Unsung water warriors dive in to harvest rain in Bengaluru
The Raja Bhovi community is in demand to build recharge wells and rain water harvesting units
BENGALURU: As the city stares at a looming water crisis, the only people seeing a silver lining is the Raja Bhovi or the well-digging community. They’ve got their hands full – cleaning digging wells and recharge wells – with demand having spiked all of a sudden. Additionally, with the Bruhat Bengaluru Mahanagara Palike (BBMP) and Bangalore Water Supply and Sewerage Board (BWSSB) mandating all buildings of a certain size to have rainwater harvesting units, recharge wells (those that collect rainwater and pump it into the ground), Raja Bhovis are reaping the benefits.
For the Art in Transit project, well-diggers were taken on a tour of the Cubbon Park Metro station wherein students of Srishti Institute of Art, Design and Technology and Biome Environmental Solutions (an environmental planning consultancy), will paint the station on the theme of water conservation, and the unsung community of well-diggers.
“The city is in dire need of wells owing to shortage of water. Every day, we receive more than six calls from different parts of the city requesting us to dig wells. In the last two months, we have dug almost 30-40 wells,” said Chinna Muniyappa (60), who hails from the community of water harvesters, and picked up the skill from his father Chinna Muniswammy at the age of 10. “Over 25 members in my family do this for a living, and we have dug around 10,000 wells over the decades,” he added.
While people in the city opt for borewells, those on the outskirts and villages prefer open wells. “There is also a high demand for recharge wells and rainwater harvesting units, especially with the monsoons approaching,” said C Padhanna, a fourth-generation well-digger, who hails from Tamil Nadu and has dug 22,000 wells so far.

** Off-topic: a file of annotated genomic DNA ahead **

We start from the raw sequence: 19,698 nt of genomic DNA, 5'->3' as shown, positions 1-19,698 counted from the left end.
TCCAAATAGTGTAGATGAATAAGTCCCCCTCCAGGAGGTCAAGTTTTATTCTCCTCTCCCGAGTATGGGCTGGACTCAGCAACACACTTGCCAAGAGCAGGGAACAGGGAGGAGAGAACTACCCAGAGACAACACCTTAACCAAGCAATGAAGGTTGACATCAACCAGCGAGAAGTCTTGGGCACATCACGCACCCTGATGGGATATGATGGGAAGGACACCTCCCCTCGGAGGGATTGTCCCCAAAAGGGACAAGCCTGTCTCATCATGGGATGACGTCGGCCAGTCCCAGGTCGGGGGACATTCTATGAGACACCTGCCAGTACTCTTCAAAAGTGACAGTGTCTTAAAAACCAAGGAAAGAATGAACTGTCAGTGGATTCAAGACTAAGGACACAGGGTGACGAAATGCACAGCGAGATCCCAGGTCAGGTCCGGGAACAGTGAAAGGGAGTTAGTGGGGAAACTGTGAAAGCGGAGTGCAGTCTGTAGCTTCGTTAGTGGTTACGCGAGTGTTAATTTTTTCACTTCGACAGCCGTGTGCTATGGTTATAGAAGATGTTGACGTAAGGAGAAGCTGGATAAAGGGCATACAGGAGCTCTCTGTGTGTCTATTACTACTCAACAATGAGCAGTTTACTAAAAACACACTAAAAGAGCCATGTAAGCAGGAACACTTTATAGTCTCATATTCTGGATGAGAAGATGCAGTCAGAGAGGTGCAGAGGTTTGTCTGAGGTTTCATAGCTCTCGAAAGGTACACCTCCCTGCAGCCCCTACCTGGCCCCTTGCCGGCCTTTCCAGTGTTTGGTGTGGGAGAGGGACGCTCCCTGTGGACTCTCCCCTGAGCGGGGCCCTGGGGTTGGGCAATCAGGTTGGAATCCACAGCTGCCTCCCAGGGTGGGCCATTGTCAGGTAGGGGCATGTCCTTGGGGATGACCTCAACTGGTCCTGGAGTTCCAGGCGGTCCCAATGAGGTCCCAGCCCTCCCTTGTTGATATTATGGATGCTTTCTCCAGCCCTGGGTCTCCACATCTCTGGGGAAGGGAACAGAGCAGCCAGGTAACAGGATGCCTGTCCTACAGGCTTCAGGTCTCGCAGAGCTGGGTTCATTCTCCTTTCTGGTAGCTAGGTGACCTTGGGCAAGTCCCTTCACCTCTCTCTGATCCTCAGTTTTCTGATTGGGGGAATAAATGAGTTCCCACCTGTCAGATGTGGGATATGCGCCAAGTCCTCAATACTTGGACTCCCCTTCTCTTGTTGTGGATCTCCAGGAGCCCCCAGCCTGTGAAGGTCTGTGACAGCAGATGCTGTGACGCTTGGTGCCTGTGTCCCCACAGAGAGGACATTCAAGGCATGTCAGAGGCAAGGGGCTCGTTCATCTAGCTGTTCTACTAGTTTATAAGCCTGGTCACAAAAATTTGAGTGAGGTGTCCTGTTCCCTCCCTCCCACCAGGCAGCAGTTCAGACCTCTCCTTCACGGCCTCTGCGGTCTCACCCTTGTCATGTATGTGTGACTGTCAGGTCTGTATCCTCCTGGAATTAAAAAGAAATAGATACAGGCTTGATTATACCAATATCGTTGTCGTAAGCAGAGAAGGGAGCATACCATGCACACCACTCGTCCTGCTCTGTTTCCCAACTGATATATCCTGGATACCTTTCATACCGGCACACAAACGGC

When they are not digging wells, both Muniyappa and Padhanna are cleaning open wells, digging rechargeable wells and reviving open wells in Cubbon Park. While the physical work involved is hard labour – Padhanna starts work as early as 4 am and winds up by 8 pm – one of the main challenges the community faces is the lack of education. “I dropped out after my pre-university since my financial situation did not allow me to continue my college studies.
Now, I really wish I had done my bachelors in Business Management. At least I wouldn’t have ended up having to dig wells and earn only Rs 600 a day,” said M Anandh, a 24-year-old well-digger from Sarjapur, who was forced into the business by family.
According to S Viswanath, advisor, Biome Trust, well-diggers haven’t got their due, which is why they launched a movement known as the ‘Million Wells Movement’. It focuses on digging a million recharge wells in the city. “These wells could put half of the receiving rainfall directly to the ground and it is the well digging community who can help us in this endeavour,” he said.
(Inputs by Eva Mathews)